Skip to content

Managing Your Glaucoma


Some common ways to treat glaucoma include eye drop medications, conventional surgery, and a state-of-the-art Micro-Invasive Glaucoma Surgery known as MIGS.

Close up of an eye with a drop of fluid falling into it from a dropper in the foreground.


The most common treatment for high intraocular pressure (IOP) and glaucoma is prescription eye drops. However, glaucoma medications are bothersome to many and are associated with side effects such as:

  • Eye redness
  • Changing color of the iris
  • Droopy eyelids
  • Darkening skin around the eye

Glaucoma medications can also interfere with your routine for the rest of your life, requiring you to make time to take them daily, ensure they are applied correctly, and continue paying for refills.

Research has shown that more than 90% of patients are non-adherent with their prescription eye drops for glaucoma, and nearly 50% stop taking their medications before 6 months.1

Even when taking glaucoma medications, you may still be at risk of disease progression.2

Micro-Invasive Glaucoma Surgery (MIGS)

Now, more micro-invasive surgical options are available for patients who are interested in effective glaucoma management without having to rely solely on the continuous use of prescription medications.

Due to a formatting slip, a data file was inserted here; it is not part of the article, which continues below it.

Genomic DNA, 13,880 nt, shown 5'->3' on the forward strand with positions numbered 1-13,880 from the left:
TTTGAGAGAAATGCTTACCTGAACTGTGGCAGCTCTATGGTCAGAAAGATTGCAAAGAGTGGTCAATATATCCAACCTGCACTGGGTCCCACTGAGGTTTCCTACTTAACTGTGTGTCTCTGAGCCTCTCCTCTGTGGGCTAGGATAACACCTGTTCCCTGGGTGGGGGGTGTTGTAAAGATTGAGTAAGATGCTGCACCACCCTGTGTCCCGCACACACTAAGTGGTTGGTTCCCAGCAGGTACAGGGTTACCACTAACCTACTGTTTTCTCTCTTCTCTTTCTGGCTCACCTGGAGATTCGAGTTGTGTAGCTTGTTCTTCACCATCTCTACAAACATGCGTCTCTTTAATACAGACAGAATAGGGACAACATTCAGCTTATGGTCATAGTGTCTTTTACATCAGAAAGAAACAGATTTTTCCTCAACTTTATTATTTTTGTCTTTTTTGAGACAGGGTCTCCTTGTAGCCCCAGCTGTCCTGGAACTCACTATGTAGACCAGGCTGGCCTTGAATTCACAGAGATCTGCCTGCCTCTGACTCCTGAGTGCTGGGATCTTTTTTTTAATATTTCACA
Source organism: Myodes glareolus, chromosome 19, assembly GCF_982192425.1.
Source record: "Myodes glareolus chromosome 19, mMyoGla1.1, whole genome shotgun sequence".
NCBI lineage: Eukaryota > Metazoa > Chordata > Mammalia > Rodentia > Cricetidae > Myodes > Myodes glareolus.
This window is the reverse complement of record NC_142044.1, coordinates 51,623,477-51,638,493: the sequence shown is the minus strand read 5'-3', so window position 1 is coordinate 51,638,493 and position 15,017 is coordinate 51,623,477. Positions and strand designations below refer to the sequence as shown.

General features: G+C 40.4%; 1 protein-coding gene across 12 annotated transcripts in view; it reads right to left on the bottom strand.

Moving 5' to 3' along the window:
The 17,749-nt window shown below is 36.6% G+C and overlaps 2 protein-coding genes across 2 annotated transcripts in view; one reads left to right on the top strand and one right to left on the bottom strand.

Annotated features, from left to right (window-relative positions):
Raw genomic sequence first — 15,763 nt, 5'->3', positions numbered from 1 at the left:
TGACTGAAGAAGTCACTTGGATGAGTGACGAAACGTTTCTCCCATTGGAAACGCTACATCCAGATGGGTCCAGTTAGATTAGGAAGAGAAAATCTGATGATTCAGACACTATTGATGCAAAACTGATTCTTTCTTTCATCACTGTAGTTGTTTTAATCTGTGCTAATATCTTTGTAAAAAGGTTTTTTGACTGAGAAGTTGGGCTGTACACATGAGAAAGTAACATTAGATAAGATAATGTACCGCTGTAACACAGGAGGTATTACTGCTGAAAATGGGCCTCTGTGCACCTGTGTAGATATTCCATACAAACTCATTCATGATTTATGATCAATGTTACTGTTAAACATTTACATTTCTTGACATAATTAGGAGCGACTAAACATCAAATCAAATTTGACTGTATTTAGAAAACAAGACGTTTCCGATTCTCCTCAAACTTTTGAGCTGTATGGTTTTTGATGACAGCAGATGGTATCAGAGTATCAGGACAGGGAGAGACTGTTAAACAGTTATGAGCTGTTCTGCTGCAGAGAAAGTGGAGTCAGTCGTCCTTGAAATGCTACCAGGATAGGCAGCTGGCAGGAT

MIGS is a proven option to reduce eye pressure that can provide 24/7 control of your glaucoma by using microdevices that can’t be seen or felt. Also, unlike more invasive glaucoma surgeries, MIGS is a safer, simpler option with a faster recovery time.

Smiling man with apron holding up a barbeque lid in right hand and tongs picking up the next selection for the grill in the left. A nice sunny day, some guests sitting at a picnic table blurred out in the background.


Learn More About iStent infinite


  1. Nordstrom BL, Friedman DS, Mozaffari E, Quigley HA, Walker AM. Persistence and adherence with topical glaucoma therapy. Am J Ophthalmol. 2005;140(4):598-606.
  2. Malihi M, Moura Filho ER, Hodge DO, Sit AJ. Long term trends in glaucoma-related blindness in Olmsted County, Minnesota. Ophthalmology. 2014;121(1):134–141.


iStent infinite® should not be used in patients with the following types of glaucoma; angle-closure, traumatic, uveitic, neovascular or glaucoma related to tumors; thyroid eye disease, Sturge-Weber syndrome, or any conditions that may cause elevated pressure in the eye. Potential Benefit of iStent infinite is the lowering of eye pressure, which may assist in the management of glaucoma. MRI environment is safe for use with iStent infinite under certain MRI conditions. Prior to having an MRI, tell your doctor you have an iStent infinite stent in your eye, and show the doctor your implant card. Potential Risks of iStent infinite may include reactions to medicines, bleeding, infection, inflammation, vision changes, increased eye pressure, and swelling of the cornea. This is not a complete list of risks. Talk to your doctor for medical advice about risks.

You are encouraged to report negative side effects to FDA at 1-800-FDA-1088.


iStent infinite is an implantable device intended to reduce the intraocular pressure (IOP) of the eye. It is indicated for use in adults with primary open-angle glaucoma in whom previous medical and surgical treatment has failed.